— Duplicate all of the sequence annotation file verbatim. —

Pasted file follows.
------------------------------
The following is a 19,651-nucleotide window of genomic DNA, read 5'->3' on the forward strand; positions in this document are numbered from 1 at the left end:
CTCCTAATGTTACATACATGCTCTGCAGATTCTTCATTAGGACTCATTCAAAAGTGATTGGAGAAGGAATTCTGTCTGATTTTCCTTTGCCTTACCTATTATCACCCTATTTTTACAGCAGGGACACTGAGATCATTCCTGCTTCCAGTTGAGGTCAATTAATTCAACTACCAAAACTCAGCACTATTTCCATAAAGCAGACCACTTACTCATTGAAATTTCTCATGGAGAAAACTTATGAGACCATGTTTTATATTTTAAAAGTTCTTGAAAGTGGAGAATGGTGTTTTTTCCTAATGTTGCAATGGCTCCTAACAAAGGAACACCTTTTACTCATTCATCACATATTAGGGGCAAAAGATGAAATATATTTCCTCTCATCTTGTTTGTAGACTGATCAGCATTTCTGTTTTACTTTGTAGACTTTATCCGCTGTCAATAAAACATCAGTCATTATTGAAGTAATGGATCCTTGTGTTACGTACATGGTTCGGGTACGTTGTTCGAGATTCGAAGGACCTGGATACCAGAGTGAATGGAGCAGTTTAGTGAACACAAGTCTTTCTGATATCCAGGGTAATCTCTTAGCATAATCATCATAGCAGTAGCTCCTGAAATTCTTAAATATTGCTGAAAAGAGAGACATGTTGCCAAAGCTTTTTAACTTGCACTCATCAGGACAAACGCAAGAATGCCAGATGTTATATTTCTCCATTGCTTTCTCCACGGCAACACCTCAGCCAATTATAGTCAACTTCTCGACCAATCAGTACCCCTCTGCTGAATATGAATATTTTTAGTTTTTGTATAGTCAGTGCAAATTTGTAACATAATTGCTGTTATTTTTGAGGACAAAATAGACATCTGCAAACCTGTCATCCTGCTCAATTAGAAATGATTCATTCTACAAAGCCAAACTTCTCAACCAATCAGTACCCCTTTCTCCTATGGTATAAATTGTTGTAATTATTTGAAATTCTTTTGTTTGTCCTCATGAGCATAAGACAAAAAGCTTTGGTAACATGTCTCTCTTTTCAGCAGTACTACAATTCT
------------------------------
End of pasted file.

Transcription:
The following is a 19,651-nucleotide window of genomic DNA, read 5'->3' on the forward strand; positions in this document are numbered from 1 at the left end:
CTCCTAATGTTACATACATGCTCTGCAGATTCTTCATTAGGACTCATTCAAAAGTGATTGGAGAAGGAATTCTGTCTGATTTTCCTTTGCCTTACCTATTATCACCCTATTTTTACAGCAGGGACACTGAGATCATTCCTGCTTCCAGTTGAGGTCAATTAATTCAACTACCAAAACTCAGCACTATTTCCATAAAGCAGACCACTTACTCATTGAAATTTCTCATGGAGAAAACTTATGAGACCATGTTTTATATTTTAAAAGTTCTTGAAAGTGGAGAATGGTGTTTTTTCCTAATGTTGCAATGGCTCCTAACAAAGGAACACCTTTTACTCATTCATCACATATTAGGGGCAAAAGATGAAATATATTTCCTCTCATCTTGTTTGTAGACTGATCAGCATTTCTGTTTTACTTTGTAGACTTTATCCGCTGTCAATAAAACATCAGTCATTATTGAAGTAATGGATCCTTGTGTTACGTACATGGTTCGGGTACGTTGTTCGAGATTCGAAGGACCTGGATACCAGAGTGAATGGAGCAGTTTAGTGAACACAAGTCTTTCTGATATCCAGGGTAATCTCTTAGCATAATCATCATAGCAGTAGCTCCTGAAATTCTTAAATATTGCTGAAAAGAGAGACATGTTGCCAAAGCTTTTTAACTTGCACTCATCAGGACAAACGCAAGAATGCCAGATGTTATATTTCTCCATTGCTTTCTCCACGGCAACACCTCAGCCAATTATAGTCAACTTCTCGACCAATCAGTACCCCTCTGCTGAATATGAATATTTTTAGTTTTTGTATAGTCAGTGCAAATTTGTAACATAATTGCTGTTATTTTTGAGGACAAAATAGACATCTGCAAACCTGTCATCCTGCTCAATTAGAAATGATTCATTCTACAAAGCCAAACTTCTCAACCAATCAGTACCCCTTTCTCCTATGGTATAAATTGTTGTAATTATTTGAAATTCTTTTGTTTGTCCTCATGAGCATAAGACAAAAAGCTTTGGTAACATGTCTCTCTTTTCAGCAGTACTACAATTCT